Peralta Community College District's Only Student-Run Publication
Peralta Community College District's only student-run publication.

The Citizen

Peralta Community College District's only student-run publication.

The Citizen

Peralta Community College District's only student-run publication.

The Citizen

Peralta Trustee Paulina Gonzalez Brito addresses the crowd at Berkeley City College’s 50th anniversary celebration. The event featured a block party along with a groundbreaking ceremony for the college’s new Milvia Street building. (Photo: Marcus Creel/PCCD)
‘We’re still rising’: BCC celebrates 50th anniversary
College throws block party and breaks ground on new building
Sam O'Neil, Associate Editor • May 6, 2024
College of Alameda jazz professor Glen Pearson demonstrates his musical talent on his classroom piano. Hes one of the newest members of the Count Basie Orchestra, a historic 18-piece jazz ensemble that took home a Grammy this year.
The humble Grammy-winning pianist leading CoA’s music program
Desmond Meagley, Staff Writer • March 4, 2024
PCCDs classified employees pose for a pic at the first-ever professional development day for classified professionals. PCCD Chancellor Tammeil Gilkerson reflected on the event in her report to the Board of Trustees. (Source: PCCD)
Peralta’s leadership search, CCC public safety earmark, and “rumors” discussed at 4/9 meeting of PCCD Trustees
Desmond Meagley, Staff Writer • April 24, 2024
Student Trustee Naomi Vasquez, who was sworn onto the Peralta Community College District Board of Trustees on Dec. 12, 2023, sees her role as an opportunity to uplift her fellow students and advocate for the value of a community college education.
Student Trustee Naomi Vasquez aims to lift voices and empower students at PCCD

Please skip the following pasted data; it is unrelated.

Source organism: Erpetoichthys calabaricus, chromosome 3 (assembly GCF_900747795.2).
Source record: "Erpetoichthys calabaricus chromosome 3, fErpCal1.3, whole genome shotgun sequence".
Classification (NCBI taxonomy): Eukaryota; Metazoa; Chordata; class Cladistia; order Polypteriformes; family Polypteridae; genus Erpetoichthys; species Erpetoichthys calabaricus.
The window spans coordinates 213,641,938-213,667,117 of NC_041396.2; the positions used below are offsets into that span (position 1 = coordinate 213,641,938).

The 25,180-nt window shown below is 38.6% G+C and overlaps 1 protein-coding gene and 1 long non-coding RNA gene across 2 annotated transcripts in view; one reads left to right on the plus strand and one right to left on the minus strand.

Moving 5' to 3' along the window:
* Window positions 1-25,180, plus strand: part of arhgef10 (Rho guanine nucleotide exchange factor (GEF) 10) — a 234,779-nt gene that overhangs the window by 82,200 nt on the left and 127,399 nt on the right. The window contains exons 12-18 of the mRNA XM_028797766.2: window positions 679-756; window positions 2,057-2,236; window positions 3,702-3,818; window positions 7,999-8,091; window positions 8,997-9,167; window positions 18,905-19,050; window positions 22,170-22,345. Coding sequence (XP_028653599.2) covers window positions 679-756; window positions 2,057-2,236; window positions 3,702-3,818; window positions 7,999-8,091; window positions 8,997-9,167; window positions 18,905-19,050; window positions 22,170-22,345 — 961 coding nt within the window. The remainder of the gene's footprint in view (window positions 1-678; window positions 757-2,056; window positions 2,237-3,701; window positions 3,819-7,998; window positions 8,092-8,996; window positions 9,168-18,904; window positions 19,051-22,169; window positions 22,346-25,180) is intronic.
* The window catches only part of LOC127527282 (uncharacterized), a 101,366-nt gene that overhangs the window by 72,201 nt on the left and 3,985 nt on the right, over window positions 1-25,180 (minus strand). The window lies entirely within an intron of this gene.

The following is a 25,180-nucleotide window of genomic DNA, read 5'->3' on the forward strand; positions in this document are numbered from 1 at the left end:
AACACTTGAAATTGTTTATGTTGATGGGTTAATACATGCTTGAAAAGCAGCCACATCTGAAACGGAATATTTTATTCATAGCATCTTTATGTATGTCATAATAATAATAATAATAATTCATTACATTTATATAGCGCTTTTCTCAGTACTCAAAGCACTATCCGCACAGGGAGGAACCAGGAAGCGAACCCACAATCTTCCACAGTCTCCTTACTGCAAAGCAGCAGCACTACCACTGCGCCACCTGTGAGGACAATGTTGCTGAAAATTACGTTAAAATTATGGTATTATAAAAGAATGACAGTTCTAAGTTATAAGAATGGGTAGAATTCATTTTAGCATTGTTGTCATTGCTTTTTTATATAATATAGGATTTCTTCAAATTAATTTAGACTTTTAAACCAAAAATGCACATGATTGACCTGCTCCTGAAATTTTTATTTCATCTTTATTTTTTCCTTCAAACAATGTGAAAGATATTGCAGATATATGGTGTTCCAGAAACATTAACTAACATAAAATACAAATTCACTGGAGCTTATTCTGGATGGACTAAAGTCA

Isabelly Sabô Barbosa, Social Media Editor • February 28, 2024

    Minimum wage, max contempt

    Oakland’s minimum wage went up to $12.25 this month, becoming the highest in the state. The increase is a whopping 36 percent jump from the previous statewide minimum of just $9.

    Unfortunately, some employers are still not onboard with the wage increase, including the Peralta Community College District. The human resources department informed faculty and staff, via email saying, “The District is getting a legal opinion as to whether the District is exempt from the implementation of the Oakland Ordinance Minimum Wage and Paid Sick Leave.”

    A few faculty members have expressed concern about this startling reaction from the district. It’s disconcerting to think that our college district would be so resistant to a voter-approved minimum wage increase for their lowest-paid employees.

    The new minimum wage was passed last November as Measure FF with 82 percent of the vote. Cities across the Bay Area have been steadily raising minimum wages over the last several years, starting in 2012 when San Jose raised their minimum wage to $10.

    San Francisco raised its minimum wage this year, bringing it up to $12.25 starting May 1. Berkeley plans to increase minimum wage to $12.53 and Emeryville is considering an increase that will bring minimum wage close to $14 by the end of this year.

    Minimum wage workers in Oakland will also be getting between five and nine paid sick days per year and can expect a yearly increase in minimum wage by an amount that corresponds with the annual federal consumer price index.

    In an interview with KQED, Oakland Mayor Libby Shaaf said about the increase, “I appreciate this as a great starting place for Oakland. It is getting close to what we calculated the living wage is for Oakland. I would love to see the Bay Area become a little more affordable and the wages be better.”

    Shaaf’s point is important; this is a huge step in the right direction for Oakland, but even this new minimum wage is still lower than what would be required to provide an income that matches the cost of living. If $12.25 still isn’t enough to survive for most people, then how can a college justify paying less?

    Kit Berry is a Tower staff writer. Email her [email protected].

    About the Contributor
    In the fall of 2019, The Laney Tower rebranded as The Citizen and launched a new website. These stories were ported over from the old Laney Tower website, but byline metadata was lost in the port. However, many of these stories credit the authors in the text of the story. Some articles may also suffer from formatting issues. Future archival efforts may fix these issues.  
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